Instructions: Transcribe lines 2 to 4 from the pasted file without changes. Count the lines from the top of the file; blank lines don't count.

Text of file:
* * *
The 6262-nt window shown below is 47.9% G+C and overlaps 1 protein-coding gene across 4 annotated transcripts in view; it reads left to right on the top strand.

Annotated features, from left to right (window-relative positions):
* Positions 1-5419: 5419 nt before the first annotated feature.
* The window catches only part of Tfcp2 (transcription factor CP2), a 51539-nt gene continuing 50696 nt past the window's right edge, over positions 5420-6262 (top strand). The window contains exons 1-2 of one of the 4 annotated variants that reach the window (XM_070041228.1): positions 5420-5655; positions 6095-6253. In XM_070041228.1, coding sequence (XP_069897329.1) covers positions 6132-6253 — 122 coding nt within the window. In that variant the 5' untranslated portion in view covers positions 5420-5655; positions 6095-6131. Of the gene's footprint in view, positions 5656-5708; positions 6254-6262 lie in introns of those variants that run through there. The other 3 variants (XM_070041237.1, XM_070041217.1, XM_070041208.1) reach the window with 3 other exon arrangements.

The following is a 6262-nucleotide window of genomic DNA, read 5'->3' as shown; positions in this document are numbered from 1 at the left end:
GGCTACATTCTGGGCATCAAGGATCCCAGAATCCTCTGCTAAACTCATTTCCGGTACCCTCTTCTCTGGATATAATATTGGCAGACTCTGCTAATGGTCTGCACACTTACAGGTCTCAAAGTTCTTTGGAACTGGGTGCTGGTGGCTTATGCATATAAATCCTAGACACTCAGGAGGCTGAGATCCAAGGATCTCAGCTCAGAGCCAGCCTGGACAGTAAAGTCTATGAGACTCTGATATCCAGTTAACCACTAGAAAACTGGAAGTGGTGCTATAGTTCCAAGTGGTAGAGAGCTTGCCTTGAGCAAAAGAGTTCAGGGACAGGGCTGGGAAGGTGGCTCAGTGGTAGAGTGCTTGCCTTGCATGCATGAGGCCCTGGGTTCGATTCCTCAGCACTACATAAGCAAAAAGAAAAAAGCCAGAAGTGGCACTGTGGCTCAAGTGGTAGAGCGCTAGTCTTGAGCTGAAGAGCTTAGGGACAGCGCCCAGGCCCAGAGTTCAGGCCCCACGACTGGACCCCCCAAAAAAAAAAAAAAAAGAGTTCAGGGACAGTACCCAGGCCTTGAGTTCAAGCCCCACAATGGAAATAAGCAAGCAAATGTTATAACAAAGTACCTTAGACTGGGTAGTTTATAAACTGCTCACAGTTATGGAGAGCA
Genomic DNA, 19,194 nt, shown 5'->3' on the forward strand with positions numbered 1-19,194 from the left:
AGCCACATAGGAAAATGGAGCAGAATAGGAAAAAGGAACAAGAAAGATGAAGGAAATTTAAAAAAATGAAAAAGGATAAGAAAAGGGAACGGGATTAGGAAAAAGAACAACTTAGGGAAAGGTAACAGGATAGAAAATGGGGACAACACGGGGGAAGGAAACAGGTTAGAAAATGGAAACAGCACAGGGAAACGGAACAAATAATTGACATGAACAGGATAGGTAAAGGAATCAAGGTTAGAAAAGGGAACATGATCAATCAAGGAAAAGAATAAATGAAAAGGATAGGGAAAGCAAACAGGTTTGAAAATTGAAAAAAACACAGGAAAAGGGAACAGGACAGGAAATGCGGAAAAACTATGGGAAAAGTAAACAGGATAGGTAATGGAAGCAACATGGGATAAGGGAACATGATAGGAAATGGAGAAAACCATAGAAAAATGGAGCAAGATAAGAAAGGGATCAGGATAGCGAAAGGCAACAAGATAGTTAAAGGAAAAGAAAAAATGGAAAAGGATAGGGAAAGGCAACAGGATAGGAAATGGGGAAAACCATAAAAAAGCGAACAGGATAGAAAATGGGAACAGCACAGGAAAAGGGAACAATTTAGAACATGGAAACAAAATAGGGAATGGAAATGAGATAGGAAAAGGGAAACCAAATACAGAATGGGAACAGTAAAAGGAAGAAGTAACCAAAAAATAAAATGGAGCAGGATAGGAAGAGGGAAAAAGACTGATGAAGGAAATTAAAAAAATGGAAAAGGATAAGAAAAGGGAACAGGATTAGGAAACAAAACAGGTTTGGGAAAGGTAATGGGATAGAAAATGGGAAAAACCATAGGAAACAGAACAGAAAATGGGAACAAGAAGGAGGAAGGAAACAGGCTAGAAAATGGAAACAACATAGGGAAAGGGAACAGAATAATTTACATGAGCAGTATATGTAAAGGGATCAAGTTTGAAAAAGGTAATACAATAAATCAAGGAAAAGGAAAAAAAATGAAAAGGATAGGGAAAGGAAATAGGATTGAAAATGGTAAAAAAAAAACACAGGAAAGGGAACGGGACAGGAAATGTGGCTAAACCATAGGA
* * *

Annotated features, from left to right (window-relative positions):
* Positions 1-5419: 5419 nt before the first annotated feature.
* The window catches only part of Tfcp2 (transcription factor CP2), a 51539-nt gene continuing 50696 nt past the window's right edge, over positions 5420-6262 (top strand). The window contains exons 1-2 of one of the 4 annotated variants that reach the window (XM_070041228.1): positions 5420-5655; positions 6095-6253. In XM_070041228.1, coding sequence (XP_069897329.1) covers positions 6132-6253 — 122 coding nt within the window. In that variant the 5' untranslated portion in view covers positions 5420-5655; positions 6095-6131. Of the gene's footprint in view, positions 5656-5708; positions 6254-6262 lie in introns of those variants that run through there. The other 3 variants (XM_070041237.1, XM_070041217.1, XM_070041208.1) reach the window with 3 other exon arrangements.